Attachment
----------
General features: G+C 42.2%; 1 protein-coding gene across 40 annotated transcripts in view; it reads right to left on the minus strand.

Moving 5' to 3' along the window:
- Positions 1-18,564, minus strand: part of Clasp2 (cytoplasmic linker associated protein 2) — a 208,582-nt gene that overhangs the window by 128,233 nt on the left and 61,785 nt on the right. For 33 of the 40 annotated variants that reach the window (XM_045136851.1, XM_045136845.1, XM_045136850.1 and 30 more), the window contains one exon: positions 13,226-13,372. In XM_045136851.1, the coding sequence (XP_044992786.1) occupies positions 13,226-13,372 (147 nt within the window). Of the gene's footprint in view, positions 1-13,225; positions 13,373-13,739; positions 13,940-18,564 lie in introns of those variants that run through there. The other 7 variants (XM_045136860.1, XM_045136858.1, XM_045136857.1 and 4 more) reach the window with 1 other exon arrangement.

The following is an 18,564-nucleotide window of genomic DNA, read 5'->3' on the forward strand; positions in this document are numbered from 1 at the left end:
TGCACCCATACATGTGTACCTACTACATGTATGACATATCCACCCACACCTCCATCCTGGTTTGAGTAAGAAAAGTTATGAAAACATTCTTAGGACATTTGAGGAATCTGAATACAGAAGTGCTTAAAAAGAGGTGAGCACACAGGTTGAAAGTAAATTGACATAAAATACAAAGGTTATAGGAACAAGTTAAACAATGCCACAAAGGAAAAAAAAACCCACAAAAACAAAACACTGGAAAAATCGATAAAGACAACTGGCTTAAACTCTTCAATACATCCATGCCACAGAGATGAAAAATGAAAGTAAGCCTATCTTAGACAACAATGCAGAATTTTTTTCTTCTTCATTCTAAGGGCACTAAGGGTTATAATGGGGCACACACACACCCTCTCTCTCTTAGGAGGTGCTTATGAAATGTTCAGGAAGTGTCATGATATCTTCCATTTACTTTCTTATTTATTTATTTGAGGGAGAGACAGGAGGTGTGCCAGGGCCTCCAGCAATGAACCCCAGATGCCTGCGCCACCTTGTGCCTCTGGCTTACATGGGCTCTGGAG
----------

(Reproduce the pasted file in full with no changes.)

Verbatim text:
General features: G+C 42.2%; 1 protein-coding gene across 40 annotated transcripts in view; it reads right to left on the minus strand.

Moving 5' to 3' along the window:
- Positions 1-18,564, minus strand: part of Clasp2 (cytoplasmic linker associated protein 2) — a 208,582-nt gene that overhangs the window by 128,233 nt on the left and 61,785 nt on the right. For 33 of the 40 annotated variants that reach the window (XM_045136851.1, XM_045136845.1, XM_045136850.1 and 30 more), the window contains one exon: positions 13,226-13,372. In XM_045136851.1, the coding sequence (XP_044992786.1) occupies positions 13,226-13,372 (147 nt within the window). Of the gene's footprint in view, positions 1-13,225; positions 13,373-13,739; positions 13,940-18,564 lie in introns of those variants that run through there. The other 7 variants (XM_045136860.1, XM_045136858.1, XM_045136857.1 and 4 more) reach the window with 1 other exon arrangement.

The following is an 18,564-nucleotide window of genomic DNA, read 5'->3' on the forward strand; positions in this document are numbered from 1 at the left end:
TGCACCCATACATGTGTACCTACTACATGTATGACATATCCACCCACACCTCCATCCTGGTTTGAGTAAGAAAAGTTATGAAAACATTCTTAGGACATTTGAGGAATCTGAATACAGAAGTGCTTAAAAAGAGGTGAGCACACAGGTTGAAAGTAAATTGACATAAAATACAAAGGTTATAGGAACAAGTTAAACAATGCCACAAAGGAAAAAAAAACCCACAAAAACAAAACACTGGAAAAATCGATAAAGACAACTGGCTTAAACTCTTCAATACATCCATGCCACAGAGATGAAAAATGAAAGTAAGCCTATCTTAGACAACAATGCAGAATTTTTTTCTTCTTCATTCTAAGGGCACTAAGGGTTATAATGGGGCACACACACACCCTCTCTCTCTTAGGAGGTGCTTATGAAATGTTCAGGAAGTGTCATGATATCTTCCATTTACTTTCTTATTTATTTATTTGAGGGAGAGACAGGAGGTGTGCCAGGGCCTCCAGCAATGAACCCCAGATGCCTGCGCCACCTTGTGCCTCTGGCTTACATGGGCTCTGGAG